The Oasis Wellness Center at California State University, Northridge (CSUN) has a high-end spa feel to it, which makes sense considering the initial research team for the center visited various universities and spa locations.
In fact, the idea for the center came about from the 2011 National College Health Assessment Survey. Kaila Lavin, the director of the Student Recreation Center, said the survey revealed three reasons why college students were not performing academically well:
- They lacked healthy sleep hygiene.
- Students were stressed.
- And they had anxiety.
As such, Debra Hammond, the executive director of the University Student Union (USU), collaborated with the Klotz Student Health Center and the College of Health and Human Development to write a white paper proposing an idea.
“This space — through mentored participation in a variety of health and wellness programs, services, and activities — would help students develop the skills and competencies to improve academic progress,” said Lavin. “This would also assist students in achieving their professional goals and promote access to health and wellness services.”
EXTRA CREDIT: Here are several insightful suggestions for fitness facility operators to support the mental health of their staff and students.
The campus has had a positive reaction to the Oasis Wellness Center. “CSUN students are often amazed at how the USU, in collaboration with the university, has prioritized wellness on campus, which gives them access to such services and programs,” said Richard Cardona, the manager of the center. “For most, we are their home away from home and a place to relax, revive and succeed.”
When it comes to what programs are offered, Cardona said the geographic location of being in Los Angeles — a wellness capital and technology-forward city — allots for variety.
In-person and on-demand virtual services and classes range from:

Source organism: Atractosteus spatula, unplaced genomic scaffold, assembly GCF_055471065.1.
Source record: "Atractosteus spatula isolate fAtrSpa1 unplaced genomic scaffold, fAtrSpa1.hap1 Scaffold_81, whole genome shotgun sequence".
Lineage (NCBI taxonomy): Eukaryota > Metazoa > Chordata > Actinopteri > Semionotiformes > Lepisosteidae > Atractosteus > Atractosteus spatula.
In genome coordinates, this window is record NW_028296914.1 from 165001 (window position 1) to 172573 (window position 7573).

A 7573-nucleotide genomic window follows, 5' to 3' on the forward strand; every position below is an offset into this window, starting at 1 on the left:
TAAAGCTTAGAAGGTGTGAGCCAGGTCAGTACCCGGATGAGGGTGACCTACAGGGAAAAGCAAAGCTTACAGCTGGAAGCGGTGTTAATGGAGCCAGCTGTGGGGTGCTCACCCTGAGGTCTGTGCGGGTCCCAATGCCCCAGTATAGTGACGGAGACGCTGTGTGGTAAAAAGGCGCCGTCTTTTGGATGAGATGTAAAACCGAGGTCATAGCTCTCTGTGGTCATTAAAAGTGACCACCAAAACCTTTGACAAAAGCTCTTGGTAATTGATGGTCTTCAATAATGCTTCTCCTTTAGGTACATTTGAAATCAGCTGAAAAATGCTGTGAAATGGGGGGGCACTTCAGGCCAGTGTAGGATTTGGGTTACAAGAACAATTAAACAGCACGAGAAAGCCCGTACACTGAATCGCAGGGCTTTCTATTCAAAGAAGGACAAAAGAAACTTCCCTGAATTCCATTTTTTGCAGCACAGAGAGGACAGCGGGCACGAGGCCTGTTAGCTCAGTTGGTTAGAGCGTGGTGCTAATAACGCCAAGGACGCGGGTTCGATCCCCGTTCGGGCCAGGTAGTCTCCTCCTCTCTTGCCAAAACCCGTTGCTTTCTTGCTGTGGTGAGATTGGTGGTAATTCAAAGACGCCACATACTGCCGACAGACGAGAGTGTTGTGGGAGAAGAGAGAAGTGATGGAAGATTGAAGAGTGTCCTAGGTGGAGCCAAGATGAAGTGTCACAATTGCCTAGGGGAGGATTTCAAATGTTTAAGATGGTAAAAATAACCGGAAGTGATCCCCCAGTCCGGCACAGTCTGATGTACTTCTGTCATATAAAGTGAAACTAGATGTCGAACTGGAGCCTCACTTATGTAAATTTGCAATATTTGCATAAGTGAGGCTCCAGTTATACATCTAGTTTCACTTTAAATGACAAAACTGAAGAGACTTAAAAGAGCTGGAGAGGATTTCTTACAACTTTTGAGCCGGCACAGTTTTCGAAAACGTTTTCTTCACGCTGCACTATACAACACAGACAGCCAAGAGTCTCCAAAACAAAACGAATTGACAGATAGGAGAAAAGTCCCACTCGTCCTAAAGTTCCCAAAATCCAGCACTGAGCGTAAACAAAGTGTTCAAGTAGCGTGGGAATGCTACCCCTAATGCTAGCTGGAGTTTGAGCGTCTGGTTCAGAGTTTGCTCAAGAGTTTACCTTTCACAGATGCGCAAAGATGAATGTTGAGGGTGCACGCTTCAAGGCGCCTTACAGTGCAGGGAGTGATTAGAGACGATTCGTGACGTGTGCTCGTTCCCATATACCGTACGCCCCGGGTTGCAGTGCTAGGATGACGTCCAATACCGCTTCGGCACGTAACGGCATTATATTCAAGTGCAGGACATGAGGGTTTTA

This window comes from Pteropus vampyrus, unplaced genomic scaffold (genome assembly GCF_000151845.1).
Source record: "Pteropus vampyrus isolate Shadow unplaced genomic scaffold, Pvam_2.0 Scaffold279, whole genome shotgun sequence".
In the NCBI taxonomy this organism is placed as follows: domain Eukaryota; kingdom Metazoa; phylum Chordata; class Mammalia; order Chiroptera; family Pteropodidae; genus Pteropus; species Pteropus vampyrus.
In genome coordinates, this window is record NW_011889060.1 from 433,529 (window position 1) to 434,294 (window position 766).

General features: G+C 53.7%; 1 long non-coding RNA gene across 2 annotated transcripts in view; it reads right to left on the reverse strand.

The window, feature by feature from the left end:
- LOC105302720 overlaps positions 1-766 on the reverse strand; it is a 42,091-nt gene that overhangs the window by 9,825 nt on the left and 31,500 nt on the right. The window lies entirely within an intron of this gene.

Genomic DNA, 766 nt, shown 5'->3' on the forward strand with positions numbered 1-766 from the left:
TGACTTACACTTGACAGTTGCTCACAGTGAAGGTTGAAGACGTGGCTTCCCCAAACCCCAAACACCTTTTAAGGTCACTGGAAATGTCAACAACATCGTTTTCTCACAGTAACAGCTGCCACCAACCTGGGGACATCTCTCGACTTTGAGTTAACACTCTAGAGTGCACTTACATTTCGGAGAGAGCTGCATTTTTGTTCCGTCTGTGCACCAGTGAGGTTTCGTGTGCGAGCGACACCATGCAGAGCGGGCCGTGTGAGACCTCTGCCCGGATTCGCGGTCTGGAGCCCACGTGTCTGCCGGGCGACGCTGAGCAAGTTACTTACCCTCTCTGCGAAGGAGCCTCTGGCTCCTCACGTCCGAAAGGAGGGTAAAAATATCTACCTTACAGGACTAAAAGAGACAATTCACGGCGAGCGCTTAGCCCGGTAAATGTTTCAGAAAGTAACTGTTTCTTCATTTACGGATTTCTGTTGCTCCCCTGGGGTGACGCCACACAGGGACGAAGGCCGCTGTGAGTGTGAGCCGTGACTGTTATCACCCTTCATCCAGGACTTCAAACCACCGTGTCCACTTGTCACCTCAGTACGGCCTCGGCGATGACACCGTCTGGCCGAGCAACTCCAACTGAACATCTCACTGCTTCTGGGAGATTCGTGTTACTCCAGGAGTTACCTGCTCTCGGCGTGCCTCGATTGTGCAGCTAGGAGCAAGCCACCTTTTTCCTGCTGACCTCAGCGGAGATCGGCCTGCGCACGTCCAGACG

- Reiki healing
- Nap pods
- Qi Gong
- Massage chairs
- Kundalini Yoga
- Yoga Nidra
- Digital books and wellness
- Mindfulness courses
- And more
However, the above isn’t just just random additions. Amanda Christianson is the assistant director of Fitness and Wellness at CSUN. She said students are asked for their stressors and basic health needs. In addition, they gather participation numbers and informal feedback.
“All of this assists us in crafting successful programs and services offered at the Oasis Wellness Center,” said Christianson. “While this isn’t new in the field, it is something we think is essential for continued success.”
EXTRA CREDIT: To best help new generations and those that will follow, colleges and universities are reimagining their student health centers.
Over the years, Christianson has learned a couple of other lessons in overseeing programs at the Oasis Wellness Center:
- “We also recommend professionals anticipate a larger space than what you think you need, especially including extra storage and laundry space to manage operations.”
- “Cultivating relationships with other campus stakeholders is vital when approaching student wellness. This will help to provide more holistic opportunities and expand programs and services offered within the space.”
The CSUN Oasis Wellness Center is a response to students’ needs. How is your health and wellness center responding to the needs of your campus population?